In The Canterbury Tales, Geoffrey Chaucer offers an authentic depiction of the medieval era, particularly concerning the journeys to Canterbury and the individuals who embarked on them. Whether these characters and their descriptions are inspired by real historical figures and referred to as individuals, or are more generalized portrayals representing types, they provide readers with an authentic understanding of medieval society.
Chaucer presents multiple aspects of society in his work: the presence of various classes and groups, different occupations, the depiction of medieval attire worn by different individuals, and the portrayal of the state of the Church (largely influenced by his own perspective). Through his use of satirical irony, it is evident which characters he views as exceptionally virtuous or objectionable. This blend of description and opinion results in an authentic portrayal. Among the numerous occupations depicted are a Knight, a Squire, and a Yeoman from the feudal cohort.
There are various members of both the ecclesiastical order and the urban group depicted in the text. These include a Nun, a Monk, a Friar, a Pardoner, and a Summoner from the ecclesiastical order. Additionally, there is a Merchant, an Oxford Cleric, a Sergeant at the Law, a Franklin, a Haberdasher, a Dyer, a Carpenter, a Weaver, a Cook, a Skipper, a Doctor, a Woman from Bath, a Parson, a Plowman, a Reeve, a Miller, a Manciple, and a Host from the urban group. Each character is uniquely portrayed. For instance, the Knight is described as an esteemed warrior who surprisingly appears modest and wears worn-out clothing from numerous battles. On the other hand, the Yeoman’s weapons and tools are said to be well-equipped for the forest.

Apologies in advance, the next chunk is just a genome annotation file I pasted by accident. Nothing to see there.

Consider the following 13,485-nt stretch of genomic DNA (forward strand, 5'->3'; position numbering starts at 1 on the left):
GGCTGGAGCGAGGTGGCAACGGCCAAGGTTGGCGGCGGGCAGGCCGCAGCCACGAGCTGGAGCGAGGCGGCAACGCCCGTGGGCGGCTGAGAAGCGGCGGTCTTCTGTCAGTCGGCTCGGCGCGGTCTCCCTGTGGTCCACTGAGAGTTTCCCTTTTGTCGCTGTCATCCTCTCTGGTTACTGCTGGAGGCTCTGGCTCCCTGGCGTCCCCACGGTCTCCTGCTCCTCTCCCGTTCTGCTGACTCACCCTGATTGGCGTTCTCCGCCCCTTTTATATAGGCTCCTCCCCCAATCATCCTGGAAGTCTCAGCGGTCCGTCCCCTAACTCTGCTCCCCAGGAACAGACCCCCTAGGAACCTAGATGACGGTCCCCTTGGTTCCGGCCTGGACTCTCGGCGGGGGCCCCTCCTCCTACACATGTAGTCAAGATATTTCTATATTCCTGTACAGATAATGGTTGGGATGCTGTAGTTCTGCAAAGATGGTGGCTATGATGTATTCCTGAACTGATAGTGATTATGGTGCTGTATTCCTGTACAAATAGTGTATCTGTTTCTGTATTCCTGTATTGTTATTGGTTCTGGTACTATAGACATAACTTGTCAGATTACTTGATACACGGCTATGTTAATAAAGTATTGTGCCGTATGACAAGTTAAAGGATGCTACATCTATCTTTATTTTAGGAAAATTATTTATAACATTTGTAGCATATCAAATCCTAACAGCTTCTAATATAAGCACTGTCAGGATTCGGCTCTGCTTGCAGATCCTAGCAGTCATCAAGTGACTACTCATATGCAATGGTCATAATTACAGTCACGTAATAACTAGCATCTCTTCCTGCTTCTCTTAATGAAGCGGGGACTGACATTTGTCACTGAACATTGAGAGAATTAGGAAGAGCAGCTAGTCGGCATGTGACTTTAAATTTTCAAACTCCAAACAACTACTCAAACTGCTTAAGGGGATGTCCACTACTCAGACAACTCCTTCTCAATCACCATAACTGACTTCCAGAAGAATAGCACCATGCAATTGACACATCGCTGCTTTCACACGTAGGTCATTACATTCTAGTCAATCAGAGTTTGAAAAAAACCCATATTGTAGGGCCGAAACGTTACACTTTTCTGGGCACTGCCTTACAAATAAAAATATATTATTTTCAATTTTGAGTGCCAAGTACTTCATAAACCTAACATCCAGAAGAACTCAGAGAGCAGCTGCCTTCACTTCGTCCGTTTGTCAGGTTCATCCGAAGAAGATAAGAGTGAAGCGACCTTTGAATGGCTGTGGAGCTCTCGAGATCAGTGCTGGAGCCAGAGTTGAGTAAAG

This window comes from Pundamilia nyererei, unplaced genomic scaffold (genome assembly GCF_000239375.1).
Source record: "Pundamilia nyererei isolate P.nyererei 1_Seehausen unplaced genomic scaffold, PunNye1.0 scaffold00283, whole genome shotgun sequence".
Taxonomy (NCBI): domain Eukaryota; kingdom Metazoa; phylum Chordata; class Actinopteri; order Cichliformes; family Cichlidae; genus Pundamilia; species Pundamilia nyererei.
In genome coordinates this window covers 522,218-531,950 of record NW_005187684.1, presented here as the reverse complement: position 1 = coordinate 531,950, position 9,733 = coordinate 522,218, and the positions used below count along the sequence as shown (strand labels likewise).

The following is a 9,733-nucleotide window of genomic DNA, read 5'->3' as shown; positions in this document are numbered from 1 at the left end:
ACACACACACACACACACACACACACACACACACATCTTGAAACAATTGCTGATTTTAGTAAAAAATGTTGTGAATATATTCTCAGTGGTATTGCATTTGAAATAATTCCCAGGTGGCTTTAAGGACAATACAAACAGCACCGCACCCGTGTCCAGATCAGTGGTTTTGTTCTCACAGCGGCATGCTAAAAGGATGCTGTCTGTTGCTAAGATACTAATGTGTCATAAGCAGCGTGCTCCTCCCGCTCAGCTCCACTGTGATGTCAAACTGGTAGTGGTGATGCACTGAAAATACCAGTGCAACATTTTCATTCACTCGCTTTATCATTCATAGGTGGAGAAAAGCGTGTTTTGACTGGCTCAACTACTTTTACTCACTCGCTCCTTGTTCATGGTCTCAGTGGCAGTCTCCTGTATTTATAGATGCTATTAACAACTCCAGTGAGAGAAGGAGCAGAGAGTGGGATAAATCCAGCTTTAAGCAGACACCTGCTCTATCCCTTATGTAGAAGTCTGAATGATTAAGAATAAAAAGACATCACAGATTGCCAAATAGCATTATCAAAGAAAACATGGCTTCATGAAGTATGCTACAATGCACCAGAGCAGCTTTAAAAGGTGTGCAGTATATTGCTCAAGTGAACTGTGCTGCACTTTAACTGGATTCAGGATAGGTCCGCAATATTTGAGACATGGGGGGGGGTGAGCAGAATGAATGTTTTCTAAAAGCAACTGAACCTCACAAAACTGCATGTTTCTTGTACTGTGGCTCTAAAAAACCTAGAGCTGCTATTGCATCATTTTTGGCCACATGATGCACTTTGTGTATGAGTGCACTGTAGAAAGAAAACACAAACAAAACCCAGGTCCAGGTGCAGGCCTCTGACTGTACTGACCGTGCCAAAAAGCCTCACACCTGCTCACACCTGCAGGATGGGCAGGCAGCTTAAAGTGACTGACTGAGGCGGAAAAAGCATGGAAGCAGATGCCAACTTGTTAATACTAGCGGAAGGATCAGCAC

The text comments on the corruption of the Church in each passage regarding the clergy. The Nun is portrayed as pretending to be loving, while the Monk is depicted as enjoying hunting and eating a whole roasted swan excessively. Additionally, the Friar is praised as the best beggar among his peers. The Skipper’s personality is described, and a past event of him forcing prisoners to walk the plank is mentioned as evidence of his cruelty. The Cook’s skills are emphasized, but it is noted that it would be unpleasant to eat food prepared by a dirty man with a knee ulcer. Overall, Chaucer uses each character’s portrayal to express his message or opinion about individuals and certain groups of people in the medieval era.
Chaucer provides a comprehensive portrayal of the social hierarchy during the medieval era through his character descriptions. He exemplifies this through the depiction of an English knight, the attire of various occupations, the mention of despised positions, and also, notably, his critique of corrupt and unfaithful practices within the Church and clergy. Through the depiction of twenty-six pilgrims, Chaucer highlights that numerous individuals from diverse backgrounds embarked on trips to Canterbury; however, it is evident that their commitment to their religious beliefs was lacking.